If your 5-year-old is picking up books, asking you to read aloud or pretending to read himself, it's time to teach him how to read. Don't wait for the kindergarten teacher to do all the work. Schools now expect children to start school already knowing beginning reading skills like letter naming and rhyming. Unless you have Mary Poppins as a live-in nanny, the responsibility of teaching your child to read lies with you. So get ready to sing the ABC song and read some Dr. Seuss. Your 5-year-old is waiting for you to begin.
Your child needs to know that letters have a corresponding sound before he begins to read. You can teach the sounds as your child learns letter names. Say each sound yourself, then have your child repeat it. You can also utilize Internet sites like Starfall and PBS Kids that reinforce and teach letter sounds with interactive games. These can also give you a refresher course in phonics. You may be one of many adults who learned to read by sight, or memorization, rather than phonetically, and you don't want your child to learn sounds erroneously. For example, "b's" and "d's" are quick, clipped sounds, not elongated ones and should not be pronounced as "duh" and "buh."
Select simple books that match your child's current age and ability level. Dr. Seuss books like "Green Eggs and Ham" and "Horton Hears a Who" are good choices because they have repetitive text and rhyming words, two elements that reinforce reading skills. If your child is a pre-emergent reader, he uses picture clues and is still learning to recognize sight words. An emergent reader already knows many sight words and can sound out simple words. If you can't get to the library, don't worry. The Internet has printable books you can download at no charge. These are already leveled for emergent readers, featuring large print and pictures that depict the sentences on each page.
Demonstrate how to track while reading, which simply involves moving your finger under the words as you read. This helps your child learn that words need space between them and that print is read from left to right. Don't worry: your 5-year-old won't read by tracking forever. It's a practice that good readers abandon without realizing it. You probably don't track words anymore when you read.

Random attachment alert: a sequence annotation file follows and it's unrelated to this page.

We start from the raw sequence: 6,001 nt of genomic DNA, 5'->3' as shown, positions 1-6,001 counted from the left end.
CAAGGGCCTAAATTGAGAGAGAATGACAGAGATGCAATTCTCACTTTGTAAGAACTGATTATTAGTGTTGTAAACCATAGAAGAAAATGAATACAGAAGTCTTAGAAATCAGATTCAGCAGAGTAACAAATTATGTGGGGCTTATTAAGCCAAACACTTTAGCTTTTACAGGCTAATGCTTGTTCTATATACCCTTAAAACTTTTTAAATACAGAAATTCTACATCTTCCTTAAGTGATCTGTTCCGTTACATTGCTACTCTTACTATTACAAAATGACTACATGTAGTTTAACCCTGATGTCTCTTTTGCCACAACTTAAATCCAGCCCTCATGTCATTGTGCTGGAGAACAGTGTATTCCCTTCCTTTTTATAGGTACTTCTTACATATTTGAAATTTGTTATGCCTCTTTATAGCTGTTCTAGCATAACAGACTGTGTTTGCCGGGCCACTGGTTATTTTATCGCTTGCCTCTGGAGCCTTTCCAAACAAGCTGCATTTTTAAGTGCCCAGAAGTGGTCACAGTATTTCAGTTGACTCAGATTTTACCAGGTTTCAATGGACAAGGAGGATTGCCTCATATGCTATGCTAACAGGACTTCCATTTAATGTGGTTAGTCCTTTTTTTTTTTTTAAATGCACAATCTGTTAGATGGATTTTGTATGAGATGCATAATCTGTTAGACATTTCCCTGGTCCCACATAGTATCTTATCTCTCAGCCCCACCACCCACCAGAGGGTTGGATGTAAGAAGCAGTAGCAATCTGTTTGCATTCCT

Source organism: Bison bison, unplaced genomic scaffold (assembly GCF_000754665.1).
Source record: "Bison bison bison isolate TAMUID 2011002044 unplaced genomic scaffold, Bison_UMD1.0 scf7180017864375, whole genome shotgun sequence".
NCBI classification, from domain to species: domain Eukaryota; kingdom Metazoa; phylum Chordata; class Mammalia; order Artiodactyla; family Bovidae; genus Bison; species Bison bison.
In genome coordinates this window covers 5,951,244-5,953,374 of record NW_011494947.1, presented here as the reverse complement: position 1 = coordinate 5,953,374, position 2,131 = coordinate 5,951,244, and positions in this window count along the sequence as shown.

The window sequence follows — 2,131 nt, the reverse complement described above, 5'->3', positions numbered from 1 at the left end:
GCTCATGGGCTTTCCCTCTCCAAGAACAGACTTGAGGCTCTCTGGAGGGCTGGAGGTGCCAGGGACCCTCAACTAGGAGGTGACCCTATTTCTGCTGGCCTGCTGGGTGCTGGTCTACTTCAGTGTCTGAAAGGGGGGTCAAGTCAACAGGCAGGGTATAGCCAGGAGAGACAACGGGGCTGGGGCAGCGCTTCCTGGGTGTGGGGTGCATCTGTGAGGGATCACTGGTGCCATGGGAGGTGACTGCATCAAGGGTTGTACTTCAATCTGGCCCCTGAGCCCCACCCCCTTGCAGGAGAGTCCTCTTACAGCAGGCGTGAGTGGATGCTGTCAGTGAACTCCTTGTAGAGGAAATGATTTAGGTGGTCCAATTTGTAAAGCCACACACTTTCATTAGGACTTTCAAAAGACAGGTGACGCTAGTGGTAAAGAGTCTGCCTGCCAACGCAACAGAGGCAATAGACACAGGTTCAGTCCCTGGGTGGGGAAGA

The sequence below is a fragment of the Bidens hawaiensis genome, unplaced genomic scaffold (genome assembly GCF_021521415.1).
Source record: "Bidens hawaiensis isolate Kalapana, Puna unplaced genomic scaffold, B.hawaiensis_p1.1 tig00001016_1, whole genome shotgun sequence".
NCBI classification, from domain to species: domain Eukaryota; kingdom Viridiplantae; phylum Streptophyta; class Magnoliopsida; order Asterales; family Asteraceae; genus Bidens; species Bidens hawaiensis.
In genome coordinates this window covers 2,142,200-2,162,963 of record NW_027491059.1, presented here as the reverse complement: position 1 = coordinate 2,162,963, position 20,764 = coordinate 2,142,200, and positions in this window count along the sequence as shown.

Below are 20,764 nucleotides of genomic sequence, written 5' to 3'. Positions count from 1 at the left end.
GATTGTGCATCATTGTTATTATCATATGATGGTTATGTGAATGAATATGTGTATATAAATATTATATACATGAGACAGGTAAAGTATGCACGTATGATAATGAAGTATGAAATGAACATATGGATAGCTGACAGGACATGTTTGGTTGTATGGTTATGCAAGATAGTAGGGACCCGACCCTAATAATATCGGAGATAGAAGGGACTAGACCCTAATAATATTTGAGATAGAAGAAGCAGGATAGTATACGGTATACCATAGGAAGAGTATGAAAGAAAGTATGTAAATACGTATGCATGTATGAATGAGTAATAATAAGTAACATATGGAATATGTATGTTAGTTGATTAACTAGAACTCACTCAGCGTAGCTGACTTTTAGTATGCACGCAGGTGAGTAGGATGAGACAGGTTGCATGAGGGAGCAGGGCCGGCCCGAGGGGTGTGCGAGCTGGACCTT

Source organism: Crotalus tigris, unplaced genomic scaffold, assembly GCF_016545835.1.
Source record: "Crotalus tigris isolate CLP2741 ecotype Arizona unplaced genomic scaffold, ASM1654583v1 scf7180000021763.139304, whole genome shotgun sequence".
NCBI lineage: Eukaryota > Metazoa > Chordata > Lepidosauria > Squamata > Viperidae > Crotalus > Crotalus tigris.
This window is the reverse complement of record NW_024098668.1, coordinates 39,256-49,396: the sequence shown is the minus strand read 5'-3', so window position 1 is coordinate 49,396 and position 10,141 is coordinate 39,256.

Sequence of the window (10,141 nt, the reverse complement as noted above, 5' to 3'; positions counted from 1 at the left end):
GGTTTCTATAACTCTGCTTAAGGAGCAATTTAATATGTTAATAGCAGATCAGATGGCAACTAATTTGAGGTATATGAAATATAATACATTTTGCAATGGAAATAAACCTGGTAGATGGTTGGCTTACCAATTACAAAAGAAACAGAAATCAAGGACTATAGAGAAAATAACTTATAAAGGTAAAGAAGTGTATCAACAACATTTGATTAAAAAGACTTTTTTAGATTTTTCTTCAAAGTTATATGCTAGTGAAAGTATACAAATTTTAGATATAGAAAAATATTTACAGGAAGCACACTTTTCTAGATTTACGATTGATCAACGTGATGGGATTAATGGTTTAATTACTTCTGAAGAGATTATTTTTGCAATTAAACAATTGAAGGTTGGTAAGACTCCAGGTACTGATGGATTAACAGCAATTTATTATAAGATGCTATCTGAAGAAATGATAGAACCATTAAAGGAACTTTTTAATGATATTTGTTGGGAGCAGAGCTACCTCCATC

There are many words in the English language that you cannot sound out phonetically. Help your child learn and remember these sight words like "is," "my" and "we" that are frequently used when speaking and found often in books. Print out a list of words or make flashcards so your child can become familiar with them. When your child begins to read, knowing these words will help him become a more fluent reader.
Reading aloud is one of the easiest ways to show your 5-year-old how to read. This traditional parental duty is more than just a way to get your child to sleep. It demonstrates many reading skills. Your child will learn how to stop at punctuation, remember sight words and hear letter sounds blended together to make words. Most importantly, your child will hear a fluent reader who reads with expression and word accuracy. According to research by the National Reading Panel, fluency is a characteristic of a successful reader. Did you ever think that reading "Jack and the Beanstalk" or "The Three Little Pigs" could be so beneficial?